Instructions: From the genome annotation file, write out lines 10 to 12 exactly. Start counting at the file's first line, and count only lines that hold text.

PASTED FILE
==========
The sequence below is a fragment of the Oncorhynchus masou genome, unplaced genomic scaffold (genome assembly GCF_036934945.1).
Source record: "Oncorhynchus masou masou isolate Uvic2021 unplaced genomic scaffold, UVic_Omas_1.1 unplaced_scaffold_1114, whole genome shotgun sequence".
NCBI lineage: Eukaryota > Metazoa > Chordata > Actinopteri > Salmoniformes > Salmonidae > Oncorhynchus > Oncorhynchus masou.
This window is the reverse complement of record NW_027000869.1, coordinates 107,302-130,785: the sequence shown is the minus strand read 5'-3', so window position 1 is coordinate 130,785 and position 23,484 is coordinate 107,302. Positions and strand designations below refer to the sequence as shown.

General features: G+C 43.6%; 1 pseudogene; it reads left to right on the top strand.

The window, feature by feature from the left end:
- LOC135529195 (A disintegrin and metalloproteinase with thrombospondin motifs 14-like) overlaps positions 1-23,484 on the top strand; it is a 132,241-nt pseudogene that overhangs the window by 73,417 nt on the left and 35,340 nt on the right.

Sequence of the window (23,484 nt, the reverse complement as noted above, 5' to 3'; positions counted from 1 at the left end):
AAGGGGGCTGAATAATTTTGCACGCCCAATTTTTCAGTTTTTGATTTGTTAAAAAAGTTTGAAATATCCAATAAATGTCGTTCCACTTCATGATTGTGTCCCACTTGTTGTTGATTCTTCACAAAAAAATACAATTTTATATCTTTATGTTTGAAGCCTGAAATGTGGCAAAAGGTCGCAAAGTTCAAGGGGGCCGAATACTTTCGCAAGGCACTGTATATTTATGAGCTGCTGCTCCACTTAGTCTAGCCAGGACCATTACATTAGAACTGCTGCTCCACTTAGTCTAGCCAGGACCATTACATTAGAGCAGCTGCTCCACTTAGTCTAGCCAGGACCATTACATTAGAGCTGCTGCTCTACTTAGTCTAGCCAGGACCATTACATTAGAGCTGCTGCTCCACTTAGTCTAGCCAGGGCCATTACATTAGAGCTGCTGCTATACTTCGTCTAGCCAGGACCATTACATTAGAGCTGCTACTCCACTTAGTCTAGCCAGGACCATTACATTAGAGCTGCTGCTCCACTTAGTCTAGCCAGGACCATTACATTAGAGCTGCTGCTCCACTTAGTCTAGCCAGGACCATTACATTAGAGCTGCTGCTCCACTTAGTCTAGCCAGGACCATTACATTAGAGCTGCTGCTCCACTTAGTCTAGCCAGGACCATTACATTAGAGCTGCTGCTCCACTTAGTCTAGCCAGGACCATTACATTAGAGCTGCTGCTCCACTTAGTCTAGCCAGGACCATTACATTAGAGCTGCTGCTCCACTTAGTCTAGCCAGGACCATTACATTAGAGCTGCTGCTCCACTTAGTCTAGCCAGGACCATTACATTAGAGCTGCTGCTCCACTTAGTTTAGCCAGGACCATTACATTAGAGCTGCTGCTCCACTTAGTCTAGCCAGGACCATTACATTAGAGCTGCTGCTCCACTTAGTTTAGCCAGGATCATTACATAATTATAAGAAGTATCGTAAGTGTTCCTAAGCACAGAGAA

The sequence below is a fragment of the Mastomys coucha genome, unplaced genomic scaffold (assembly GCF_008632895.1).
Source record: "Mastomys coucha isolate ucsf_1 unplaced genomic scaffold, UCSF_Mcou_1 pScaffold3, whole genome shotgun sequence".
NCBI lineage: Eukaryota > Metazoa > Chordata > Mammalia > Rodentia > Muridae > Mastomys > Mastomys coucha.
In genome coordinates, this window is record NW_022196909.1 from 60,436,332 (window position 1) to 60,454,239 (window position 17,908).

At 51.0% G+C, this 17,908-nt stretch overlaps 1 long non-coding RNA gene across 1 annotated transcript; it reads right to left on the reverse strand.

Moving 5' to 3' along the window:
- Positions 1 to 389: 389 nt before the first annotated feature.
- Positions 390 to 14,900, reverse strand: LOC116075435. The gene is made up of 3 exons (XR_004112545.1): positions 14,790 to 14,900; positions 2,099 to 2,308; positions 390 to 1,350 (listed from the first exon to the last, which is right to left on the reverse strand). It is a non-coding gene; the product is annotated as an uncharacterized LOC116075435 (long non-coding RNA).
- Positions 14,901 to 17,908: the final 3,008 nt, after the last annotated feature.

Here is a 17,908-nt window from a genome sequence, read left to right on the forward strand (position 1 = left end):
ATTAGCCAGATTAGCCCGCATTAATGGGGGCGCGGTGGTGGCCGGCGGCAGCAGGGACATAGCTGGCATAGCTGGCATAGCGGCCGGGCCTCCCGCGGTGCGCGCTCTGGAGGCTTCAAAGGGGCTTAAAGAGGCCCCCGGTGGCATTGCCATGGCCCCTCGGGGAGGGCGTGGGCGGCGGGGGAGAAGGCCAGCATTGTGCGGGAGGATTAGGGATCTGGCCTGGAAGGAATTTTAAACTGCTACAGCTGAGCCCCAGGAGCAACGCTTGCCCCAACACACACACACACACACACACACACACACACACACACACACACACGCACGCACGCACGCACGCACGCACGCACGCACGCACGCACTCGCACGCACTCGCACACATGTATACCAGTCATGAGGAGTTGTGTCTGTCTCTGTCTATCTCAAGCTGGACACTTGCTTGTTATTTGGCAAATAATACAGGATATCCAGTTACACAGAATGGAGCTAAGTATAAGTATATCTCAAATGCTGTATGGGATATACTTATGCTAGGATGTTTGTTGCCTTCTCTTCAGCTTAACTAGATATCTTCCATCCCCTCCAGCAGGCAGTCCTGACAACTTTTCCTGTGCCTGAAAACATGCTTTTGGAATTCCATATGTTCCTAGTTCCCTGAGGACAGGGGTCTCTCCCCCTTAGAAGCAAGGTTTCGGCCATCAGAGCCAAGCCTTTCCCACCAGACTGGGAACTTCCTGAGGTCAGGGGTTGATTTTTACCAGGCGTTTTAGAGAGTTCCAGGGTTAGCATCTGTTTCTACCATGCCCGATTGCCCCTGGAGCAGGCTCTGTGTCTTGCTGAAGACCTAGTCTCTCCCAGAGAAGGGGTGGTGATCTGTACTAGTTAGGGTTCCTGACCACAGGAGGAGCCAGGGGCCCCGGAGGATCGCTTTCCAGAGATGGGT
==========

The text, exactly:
The sequence below is a fragment of the Mastomys coucha genome, unplaced genomic scaffold (assembly GCF_008632895.1).
Source record: "Mastomys coucha isolate ucsf_1 unplaced genomic scaffold, UCSF_Mcou_1 pScaffold3, whole genome shotgun sequence".
NCBI lineage: Eukaryota > Metazoa > Chordata > Mammalia > Rodentia > Muridae > Mastomys > Mastomys coucha.